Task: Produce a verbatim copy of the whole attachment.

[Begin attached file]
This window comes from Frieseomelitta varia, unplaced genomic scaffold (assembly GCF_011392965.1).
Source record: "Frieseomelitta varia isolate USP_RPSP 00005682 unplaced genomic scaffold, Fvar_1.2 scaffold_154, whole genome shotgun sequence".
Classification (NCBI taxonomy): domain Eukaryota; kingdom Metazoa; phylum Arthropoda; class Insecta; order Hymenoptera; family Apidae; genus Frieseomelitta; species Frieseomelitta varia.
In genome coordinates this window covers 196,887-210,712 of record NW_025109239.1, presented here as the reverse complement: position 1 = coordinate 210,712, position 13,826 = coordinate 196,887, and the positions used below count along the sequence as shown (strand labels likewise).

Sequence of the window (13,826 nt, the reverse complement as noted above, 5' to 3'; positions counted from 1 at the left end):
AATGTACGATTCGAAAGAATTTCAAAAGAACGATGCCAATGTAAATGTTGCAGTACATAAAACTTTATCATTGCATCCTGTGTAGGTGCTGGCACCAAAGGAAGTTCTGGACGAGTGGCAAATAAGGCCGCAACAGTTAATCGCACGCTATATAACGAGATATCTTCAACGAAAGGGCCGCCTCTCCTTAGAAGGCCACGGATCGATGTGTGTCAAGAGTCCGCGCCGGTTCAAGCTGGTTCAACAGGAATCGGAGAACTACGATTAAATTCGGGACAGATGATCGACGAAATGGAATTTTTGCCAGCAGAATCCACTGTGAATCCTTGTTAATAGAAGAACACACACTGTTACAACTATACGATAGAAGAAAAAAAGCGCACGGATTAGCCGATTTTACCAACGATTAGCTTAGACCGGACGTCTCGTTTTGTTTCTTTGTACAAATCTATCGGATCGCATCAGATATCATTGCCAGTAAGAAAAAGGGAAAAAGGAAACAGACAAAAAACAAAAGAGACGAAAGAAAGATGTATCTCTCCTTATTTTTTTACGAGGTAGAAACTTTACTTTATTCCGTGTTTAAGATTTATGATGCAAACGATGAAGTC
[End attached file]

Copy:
This window comes from Frieseomelitta varia, unplaced genomic scaffold (assembly GCF_011392965.1).
Source record: "Frieseomelitta varia isolate USP_RPSP 00005682 unplaced genomic scaffold, Fvar_1.2 scaffold_154, whole genome shotgun sequence".
Classification (NCBI taxonomy): domain Eukaryota; kingdom Metazoa; phylum Arthropoda; class Insecta; order Hymenoptera; family Apidae; genus Frieseomelitta; species Frieseomelitta varia.
In genome coordinates this window covers 196,887-210,712 of record NW_025109239.1, presented here as the reverse complement: position 1 = coordinate 210,712, position 13,826 = coordinate 196,887, and the positions used below count along the sequence as shown (strand labels likewise).

Sequence of the window (13,826 nt, the reverse complement as noted above, 5' to 3'; positions counted from 1 at the left end):
AATGTACGATTCGAAAGAATTTCAAAAGAACGATGCCAATGTAAATGTTGCAGTACATAAAACTTTATCATTGCATCCTGTGTAGGTGCTGGCACCAAAGGAAGTTCTGGACGAGTGGCAAATAAGGCCGCAACAGTTAATCGCACGCTATATAACGAGATATCTTCAACGAAAGGGCCGCCTCTCCTTAGAAGGCCACGGATCGATGTGTGTCAAGAGTCCGCGCCGGTTCAAGCTGGTTCAACAGGAATCGGAGAACTACGATTAAATTCGGGACAGATGATCGACGAAATGGAATTTTTGCCAGCAGAATCCACTGTGAATCCTTGTTAATAGAAGAACACACACTGTTACAACTATACGATAGAAGAAAAAAAGCGCACGGATTAGCCGATTTTACCAACGATTAGCTTAGACCGGACGTCTCGTTTTGTTTCTTTGTACAAATCTATCGGATCGCATCAGATATCATTGCCAGTAAGAAAAAGGGAAAAAGGAAACAGACAAAAAACAAAAGAGACGAAAGAAAGATGTATCTCTCCTTATTTTTTTACGAGGTAGAAACTTTACTTTATTCCGTGTTTAAGATTTATGATGCAAACGATGAAGTC